Those cues are part of the body's physiological response to exercise, which is by definition a stress response, says Gavin. Additional pressure from an activity you truly disdain will only add more stress.
Early studies compared apples and oranges, says Gavin, and kept hitting dead ends. As he writes in his 2004 paper, Pairing Personality With Activity:
"Through the 1970s and 1980s, countless studies explored the relationship of personality traits to sport choice and participation. Most studies yielded results that could rarely be replicated. For example, some studies characterized runners as compulsive, depressed, inhibited, introverted, taciturn, cautious, deliberate, and suited to monotonous, repetitive situations. Others described runners as sociable, optimistic, sexually active, and well-adjusted. One report found that body builders had a pathologic preoccupation with muscularity, but another investigation found them to be quite normal. Martial artists were depicted as highly aggressive in one study, while another reported relatively low levels of aggression. Highly committed exercisers were described as narcissistic and obsessive-compulsive by one researcher, even though the general trend describes regular exercisers as well-adjusted."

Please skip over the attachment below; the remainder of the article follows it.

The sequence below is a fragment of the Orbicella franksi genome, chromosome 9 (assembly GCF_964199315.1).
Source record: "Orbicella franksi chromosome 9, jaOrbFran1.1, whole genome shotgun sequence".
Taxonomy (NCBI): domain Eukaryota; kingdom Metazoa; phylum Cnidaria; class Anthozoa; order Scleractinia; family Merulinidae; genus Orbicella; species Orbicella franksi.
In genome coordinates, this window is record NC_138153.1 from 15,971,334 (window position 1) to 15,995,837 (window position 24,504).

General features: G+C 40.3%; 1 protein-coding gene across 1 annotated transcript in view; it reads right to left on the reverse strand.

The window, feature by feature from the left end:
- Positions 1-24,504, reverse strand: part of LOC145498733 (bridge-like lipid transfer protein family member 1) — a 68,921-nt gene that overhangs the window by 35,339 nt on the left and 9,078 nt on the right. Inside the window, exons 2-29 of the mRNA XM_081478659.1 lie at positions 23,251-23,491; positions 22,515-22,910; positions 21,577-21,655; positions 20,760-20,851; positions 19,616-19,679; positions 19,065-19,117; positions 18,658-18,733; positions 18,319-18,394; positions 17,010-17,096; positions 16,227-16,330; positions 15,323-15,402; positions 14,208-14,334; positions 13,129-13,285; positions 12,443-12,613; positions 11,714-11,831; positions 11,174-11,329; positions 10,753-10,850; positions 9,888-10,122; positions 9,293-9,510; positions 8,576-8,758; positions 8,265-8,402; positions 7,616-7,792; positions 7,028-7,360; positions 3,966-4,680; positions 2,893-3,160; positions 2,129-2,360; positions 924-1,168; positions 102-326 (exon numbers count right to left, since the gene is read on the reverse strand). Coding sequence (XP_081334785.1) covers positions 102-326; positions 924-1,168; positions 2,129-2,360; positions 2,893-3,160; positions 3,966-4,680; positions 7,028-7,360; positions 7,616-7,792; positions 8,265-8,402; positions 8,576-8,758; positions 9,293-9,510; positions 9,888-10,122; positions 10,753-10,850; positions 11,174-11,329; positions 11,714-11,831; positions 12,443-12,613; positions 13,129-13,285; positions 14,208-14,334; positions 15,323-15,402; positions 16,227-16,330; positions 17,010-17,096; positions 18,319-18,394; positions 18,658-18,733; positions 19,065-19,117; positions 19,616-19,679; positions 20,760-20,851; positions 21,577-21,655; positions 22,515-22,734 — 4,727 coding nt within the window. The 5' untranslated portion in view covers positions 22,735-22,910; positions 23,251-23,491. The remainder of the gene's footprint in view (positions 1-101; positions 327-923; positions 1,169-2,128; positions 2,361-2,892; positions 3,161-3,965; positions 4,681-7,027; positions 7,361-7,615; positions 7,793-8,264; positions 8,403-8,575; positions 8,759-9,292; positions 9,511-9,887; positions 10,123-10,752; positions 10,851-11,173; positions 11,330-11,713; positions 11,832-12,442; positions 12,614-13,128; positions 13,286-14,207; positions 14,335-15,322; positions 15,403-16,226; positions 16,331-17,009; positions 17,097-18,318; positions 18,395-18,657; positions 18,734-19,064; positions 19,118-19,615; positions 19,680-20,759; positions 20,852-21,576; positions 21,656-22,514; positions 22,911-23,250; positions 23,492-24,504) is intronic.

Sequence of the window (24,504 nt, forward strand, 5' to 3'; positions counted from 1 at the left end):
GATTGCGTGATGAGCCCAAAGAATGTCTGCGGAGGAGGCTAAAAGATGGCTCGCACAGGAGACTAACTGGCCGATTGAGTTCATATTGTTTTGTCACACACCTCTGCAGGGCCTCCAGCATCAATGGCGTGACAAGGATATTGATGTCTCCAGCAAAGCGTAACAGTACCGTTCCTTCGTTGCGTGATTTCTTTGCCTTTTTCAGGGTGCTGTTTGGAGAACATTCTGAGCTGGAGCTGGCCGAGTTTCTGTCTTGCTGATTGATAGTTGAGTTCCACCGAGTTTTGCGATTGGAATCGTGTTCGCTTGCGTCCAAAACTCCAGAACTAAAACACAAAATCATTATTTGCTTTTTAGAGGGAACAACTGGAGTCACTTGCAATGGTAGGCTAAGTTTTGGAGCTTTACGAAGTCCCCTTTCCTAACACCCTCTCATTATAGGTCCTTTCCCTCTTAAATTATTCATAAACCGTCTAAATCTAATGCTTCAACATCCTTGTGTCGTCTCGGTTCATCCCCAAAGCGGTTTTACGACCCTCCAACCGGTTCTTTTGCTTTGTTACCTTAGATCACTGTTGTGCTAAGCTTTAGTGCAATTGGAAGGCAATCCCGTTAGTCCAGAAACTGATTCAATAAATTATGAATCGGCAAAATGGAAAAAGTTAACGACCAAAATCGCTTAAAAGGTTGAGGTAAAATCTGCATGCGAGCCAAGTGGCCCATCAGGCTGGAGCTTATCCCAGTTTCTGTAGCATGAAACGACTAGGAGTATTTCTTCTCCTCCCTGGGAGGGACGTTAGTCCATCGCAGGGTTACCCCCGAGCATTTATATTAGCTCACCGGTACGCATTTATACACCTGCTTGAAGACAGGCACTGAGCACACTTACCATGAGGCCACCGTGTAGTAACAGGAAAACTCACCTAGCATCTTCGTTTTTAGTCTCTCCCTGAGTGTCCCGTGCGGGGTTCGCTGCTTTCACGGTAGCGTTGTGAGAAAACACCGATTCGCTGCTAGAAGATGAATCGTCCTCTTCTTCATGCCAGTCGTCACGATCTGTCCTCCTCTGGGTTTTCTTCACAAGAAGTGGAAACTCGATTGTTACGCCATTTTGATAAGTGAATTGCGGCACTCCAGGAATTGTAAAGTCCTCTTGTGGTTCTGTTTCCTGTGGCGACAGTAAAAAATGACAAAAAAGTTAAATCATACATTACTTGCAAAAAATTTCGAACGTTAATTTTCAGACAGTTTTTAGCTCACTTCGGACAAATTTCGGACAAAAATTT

To truly match a workout with a personality, he says, there had to be a way to "describe a physical activity on the same dimensions as personality," which led him to creating the chart below, depicting where 19 physical activities fall along seven personality trait spectrums.
Reprinted from Physician and Sportsmedicine 32(12): 17-24, Gavin J. Pairing exercise with activity: new tools for inspiring active lifestyles, 17-24, 2004, with permission from JTE Multimedia.
But Gavin isn't the only one trying to make a better metric.
"It's really important for people to know what their expectations are for fitness," says Jessica Matthews, an exercise physiologist and spokesperson for the American Council on Exercise (ACE). "What they gravitate to becomes helpful [in making] exercise something you want to integrate into your life and continue long term."